Occupational Health and Safety. We are also subject to laws and regulations concerning occupational safety and health. Due to the continued changes in these laws and regulations, and the judicial construction of many of them, we are unable to predict with any reasonable degree of certainty our future costs of complying with these laws and regulations. We consider the cost of safety and health compliance a necessary and manageable part of our business. We have been able to plan for and comply with new initiatives without materially altering our operating strategies.

 

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Hydraulic Fracturing. Vast quantities of natural gas, natural gas liquids and oil deposits exist in deep shale and other unconventional formations. It is customary in our industry to recover these resources through the use of hydraulic fracturing, combined with horizontal drilling. Hydraulic fracturing is the process of creating or expanding cracks, or fractures, in deep underground formations using water, sand and other additives pumped under high pressure into the formation. As with the rest of the industry, we use hydraulic fracturing as a means to increase the productivity of almost every well that we drill and complete. These formations are generally geologically separated and isolated from fresh ground water supplies by thousands of feet of impermeable rock layers. We follow applicable legal requirements for groundwater protection in our operations that are subject to supervision by state and federal regulators (including the Bureau of Land Management (BLM) on federal acreage). Furthermore, our well construction practices require the installation of multiple layers of protective steel casing surrounded by cement that are specifically designed and installed to protect freshwater aquifers by preventing the migration of fracturing fluids into aquifers.

 

Injection rates and pressures are required to be monitored in real time at the surface during our hydraulic fracturing operations. Pressure is required to be monitored on both the injection string and the immediate annulus to the injection string. Hydraulic fracturing operations are required to be shut down if an abrupt change occurs to the injection pressure or annular pressure. These aspects of hydraulic fracturing operations are designed to prevent a pathway for the fracturing fluid to contact any aquifers during the hydraulic fracturing operations.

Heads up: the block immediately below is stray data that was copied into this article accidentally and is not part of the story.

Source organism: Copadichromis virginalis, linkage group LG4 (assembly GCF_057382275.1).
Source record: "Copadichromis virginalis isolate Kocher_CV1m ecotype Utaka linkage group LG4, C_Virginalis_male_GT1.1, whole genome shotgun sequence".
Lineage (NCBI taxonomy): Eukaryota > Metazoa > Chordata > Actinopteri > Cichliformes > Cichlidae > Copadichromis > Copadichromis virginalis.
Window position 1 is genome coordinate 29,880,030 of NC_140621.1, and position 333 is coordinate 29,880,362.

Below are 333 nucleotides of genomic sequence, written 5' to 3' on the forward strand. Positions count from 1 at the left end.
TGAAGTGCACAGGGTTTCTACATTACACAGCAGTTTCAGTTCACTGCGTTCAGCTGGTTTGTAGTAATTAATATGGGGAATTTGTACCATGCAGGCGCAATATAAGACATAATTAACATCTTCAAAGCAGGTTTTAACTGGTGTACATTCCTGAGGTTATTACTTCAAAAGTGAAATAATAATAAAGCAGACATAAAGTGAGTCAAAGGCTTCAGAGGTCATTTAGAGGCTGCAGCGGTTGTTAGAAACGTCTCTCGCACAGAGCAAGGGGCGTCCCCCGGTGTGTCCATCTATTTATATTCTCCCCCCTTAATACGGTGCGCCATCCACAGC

Hydraulic fracture stimulation requires the use of water. We use fresh water or recycled produced water in our fracturing treatments in accordance with applicable water management plans and laws. Hydraulic fracturing is typically regulated by state oil and gas commissions. Some states have adopted, and other states are considering adopting, regulations that impose disclosure requirements on hydraulic fracturing operations. Some states, such as Texas, mandate disclosure of chemical additives used in hydraulic fracturing. The EPA also has commenced a study of the potential impacts of hydraulic fracturing activities on drinking water resources, with a progress report released in late 2012 and a final draft report was released for public comment and peer review in June 2015. In addition, the BLM published a revised draft of proposed rules that would impose new requirements on hydraulic fracturing operations conducted on federal and tribal lands, including the disclosure of chemical additives used in hydraulic fracturing operations. EPA’s guidance, the EPA’s pending study, BLM’s proposed rules, and other analyses by federal and state agencies to assess the impacts of hydraulic fracturing could each spur further action toward federal and/or state legislation and regulation of hydraulic fracturing activities.

 

Restrictions on hydraulic fracturing could make it prohibitive to conduct our operations, and also reduce the amount of oil, natural gas liquids and natural gas that we are ultimately able to produce in commercial quantities from our properties.